This story appears in the Feb. 27 issue of ESPN The Magazine.
You watch the protests. You hear them outside your window in your small town and watch them on TV, millions marching across the globe on Jan. 21.
You talk with a man you've known since the 11th grade -- white, respectable, of unremarkable wealth or accomplishment yet carrying a learned smugness, completely secure in the legitimacy of his status -- who you discover is offended more by the vulgarity of the protest signs than the vulgarity that created them. Fortified by the protections and perks of maleness in perpetuity, he speaks of the women as a minor inconvenience, a moth on his tweed.
"It was a moment, not a movement," he tells you. "It changed nothing."
You know this comment, after a lifetime of diminishment, should carry no value, and yet it remains inside you, eats at you. During this same conversation, he tells you of his "loss of respect" for civil rights icon John Lewis, and you know then that this person you've known for decades is not only talking about the women marching. He's talking about you too.
You watch the Australian Open championship final between Venus and Serena Williams with this tumult in mind, and when Venus' ball lands in the doubles alley and Serena becomes a champion again, "It was a moment, not a movement" rises up like bile, and you wonder if the day will ever come when the presence of Venus and Serena will not feel like defiance. But you know better. It will not.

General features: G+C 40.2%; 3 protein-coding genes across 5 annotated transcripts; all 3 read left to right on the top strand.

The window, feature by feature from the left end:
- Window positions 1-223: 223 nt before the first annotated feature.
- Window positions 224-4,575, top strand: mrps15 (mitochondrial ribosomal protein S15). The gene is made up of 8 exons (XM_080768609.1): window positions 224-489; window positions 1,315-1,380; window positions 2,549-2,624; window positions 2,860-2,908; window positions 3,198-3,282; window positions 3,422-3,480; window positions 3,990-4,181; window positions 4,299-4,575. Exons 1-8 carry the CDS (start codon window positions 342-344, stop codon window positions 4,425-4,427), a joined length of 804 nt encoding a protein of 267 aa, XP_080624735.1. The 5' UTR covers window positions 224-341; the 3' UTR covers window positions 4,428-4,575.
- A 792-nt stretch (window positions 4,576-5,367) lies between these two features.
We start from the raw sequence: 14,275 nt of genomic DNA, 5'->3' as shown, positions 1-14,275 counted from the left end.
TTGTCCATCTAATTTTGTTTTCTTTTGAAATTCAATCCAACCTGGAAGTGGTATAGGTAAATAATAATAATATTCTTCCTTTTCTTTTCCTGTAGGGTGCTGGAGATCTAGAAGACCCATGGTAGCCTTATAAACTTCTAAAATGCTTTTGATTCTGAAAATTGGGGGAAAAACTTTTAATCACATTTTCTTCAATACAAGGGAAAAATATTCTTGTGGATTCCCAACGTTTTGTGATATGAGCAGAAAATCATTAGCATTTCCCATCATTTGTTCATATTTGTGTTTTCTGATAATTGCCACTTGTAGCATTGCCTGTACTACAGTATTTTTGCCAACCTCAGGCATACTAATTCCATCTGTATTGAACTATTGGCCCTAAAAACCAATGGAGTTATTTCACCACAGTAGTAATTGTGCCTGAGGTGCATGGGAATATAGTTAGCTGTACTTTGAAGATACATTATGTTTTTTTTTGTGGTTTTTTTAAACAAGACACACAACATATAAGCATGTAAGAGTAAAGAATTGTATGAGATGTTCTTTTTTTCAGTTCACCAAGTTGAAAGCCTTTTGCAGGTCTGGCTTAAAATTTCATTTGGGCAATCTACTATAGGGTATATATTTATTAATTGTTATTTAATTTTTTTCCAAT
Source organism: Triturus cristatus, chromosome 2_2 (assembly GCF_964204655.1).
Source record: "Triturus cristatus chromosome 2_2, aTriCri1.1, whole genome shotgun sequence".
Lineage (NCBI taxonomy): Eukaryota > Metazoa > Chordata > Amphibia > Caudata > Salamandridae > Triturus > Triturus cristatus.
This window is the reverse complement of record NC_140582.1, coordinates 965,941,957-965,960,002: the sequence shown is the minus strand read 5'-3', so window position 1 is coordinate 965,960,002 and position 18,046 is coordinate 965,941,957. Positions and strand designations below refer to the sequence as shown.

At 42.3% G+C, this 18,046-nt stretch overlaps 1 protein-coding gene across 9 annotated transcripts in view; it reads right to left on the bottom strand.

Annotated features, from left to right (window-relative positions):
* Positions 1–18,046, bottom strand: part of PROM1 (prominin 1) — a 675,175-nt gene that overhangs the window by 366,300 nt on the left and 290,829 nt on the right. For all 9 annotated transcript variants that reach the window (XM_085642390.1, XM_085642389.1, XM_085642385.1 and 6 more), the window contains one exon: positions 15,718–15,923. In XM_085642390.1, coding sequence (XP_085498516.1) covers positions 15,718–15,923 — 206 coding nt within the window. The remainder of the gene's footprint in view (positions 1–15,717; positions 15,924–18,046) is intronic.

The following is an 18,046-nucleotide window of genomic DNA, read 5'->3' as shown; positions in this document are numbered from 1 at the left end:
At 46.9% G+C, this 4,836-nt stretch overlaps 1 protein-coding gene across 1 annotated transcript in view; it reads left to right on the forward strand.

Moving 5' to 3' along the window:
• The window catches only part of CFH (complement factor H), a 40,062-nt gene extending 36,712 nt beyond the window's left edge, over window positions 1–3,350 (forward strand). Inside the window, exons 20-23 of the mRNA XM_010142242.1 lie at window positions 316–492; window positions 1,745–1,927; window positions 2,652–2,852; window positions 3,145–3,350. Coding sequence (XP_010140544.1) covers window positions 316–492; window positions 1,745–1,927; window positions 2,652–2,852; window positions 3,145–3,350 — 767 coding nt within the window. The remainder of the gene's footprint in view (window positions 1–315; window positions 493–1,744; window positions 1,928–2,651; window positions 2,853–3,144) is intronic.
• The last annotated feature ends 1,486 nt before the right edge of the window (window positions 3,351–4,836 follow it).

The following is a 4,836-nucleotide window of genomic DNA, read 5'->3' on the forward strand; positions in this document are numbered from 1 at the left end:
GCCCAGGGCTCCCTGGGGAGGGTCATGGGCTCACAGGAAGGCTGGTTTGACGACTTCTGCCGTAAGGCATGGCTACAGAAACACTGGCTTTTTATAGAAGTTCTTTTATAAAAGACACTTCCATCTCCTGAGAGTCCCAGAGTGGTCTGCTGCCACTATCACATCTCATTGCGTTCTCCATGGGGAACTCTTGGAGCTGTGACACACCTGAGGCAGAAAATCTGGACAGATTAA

You see the hug at the net and the tears of the fans. The humanity of it all. You want to trust that this breathtaking show of respect for these two champions is part of the natural ritual of sports -- swords falling as the twilight nears, ceremonial respect for the athlete's journey becoming a final, unifying act -- but you cannot shake the slights. The latest occurred during her second-round match against Stefanie Voegele, with the way ESPN commentator Doug Adler described Venus' strategy in attacking the second serve. Adler said he was referring to the word "guerrilla" when talking about how she moved to the net, but after all the years when Venus and Serena have had their looks and sexuality questioned, the clarification is unconvincing. Gorillas charge, guerrillas sneak-attack.
You watch the final, and if you have eyes and a heart, you see just how different and difficult and brilliant these matches really are. You see Serena turn her back to her sister after a point to show her emotion; against any other opponent, that emotion would not be so cloaked. She will scream "COME ON!" at Victoria Azarenka, but she will not embarrass her sister. You see Venus, overmatched but knowing she is playing at a championship level against any other opponent but her sister, flashing the resolve of a legend but resigned to grace in defeat --partially. During her runner-up speech, she reminds the audience of her pride of family. "Serena Williams, that's my little sister, guys," Venus says. She receives compliments for being gracious and elegant; she is both elegant and protective. Even in their finals, it was never one against the other, but two against everyone.